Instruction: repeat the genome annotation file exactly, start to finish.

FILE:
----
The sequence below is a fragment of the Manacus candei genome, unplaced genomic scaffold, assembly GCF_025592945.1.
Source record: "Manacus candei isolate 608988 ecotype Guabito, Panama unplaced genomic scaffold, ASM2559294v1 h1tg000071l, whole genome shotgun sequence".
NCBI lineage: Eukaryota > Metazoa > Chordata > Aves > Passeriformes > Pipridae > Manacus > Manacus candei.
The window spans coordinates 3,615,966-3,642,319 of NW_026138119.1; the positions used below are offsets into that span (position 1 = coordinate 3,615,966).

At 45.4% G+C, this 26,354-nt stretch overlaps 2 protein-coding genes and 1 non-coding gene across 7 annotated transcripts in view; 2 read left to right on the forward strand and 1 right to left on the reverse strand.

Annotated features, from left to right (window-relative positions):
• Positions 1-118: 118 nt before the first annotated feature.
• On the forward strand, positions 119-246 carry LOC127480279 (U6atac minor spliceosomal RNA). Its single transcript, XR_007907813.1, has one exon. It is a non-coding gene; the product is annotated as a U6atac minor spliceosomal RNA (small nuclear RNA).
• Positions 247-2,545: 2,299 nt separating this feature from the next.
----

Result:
The sequence below is a fragment of the Manacus candei genome, unplaced genomic scaffold, assembly GCF_025592945.1.
Source record: "Manacus candei isolate 608988 ecotype Guabito, Panama unplaced genomic scaffold, ASM2559294v1 h1tg000071l, whole genome shotgun sequence".
NCBI lineage: Eukaryota > Metazoa > Chordata > Aves > Passeriformes > Pipridae > Manacus > Manacus candei.
The window spans coordinates 3,615,966-3,642,319 of NW_026138119.1; the positions used below are offsets into that span (position 1 = coordinate 3,615,966).

At 45.4% G+C, this 26,354-nt stretch overlaps 2 protein-coding genes and 1 non-coding gene across 7 annotated transcripts in view; 2 read left to right on the forward strand and 1 right to left on the reverse strand.

Annotated features, from left to right (window-relative positions):
• Positions 1-118: 118 nt before the first annotated feature.
• On the forward strand, positions 119-246 carry LOC127480279 (U6atac minor spliceosomal RNA). Its single transcript, XR_007907813.1, has one exon. It is a non-coding gene; the product is annotated as a U6atac minor spliceosomal RNA (small nuclear RNA).
• Positions 247-2,545: 2,299 nt separating this feature from the next.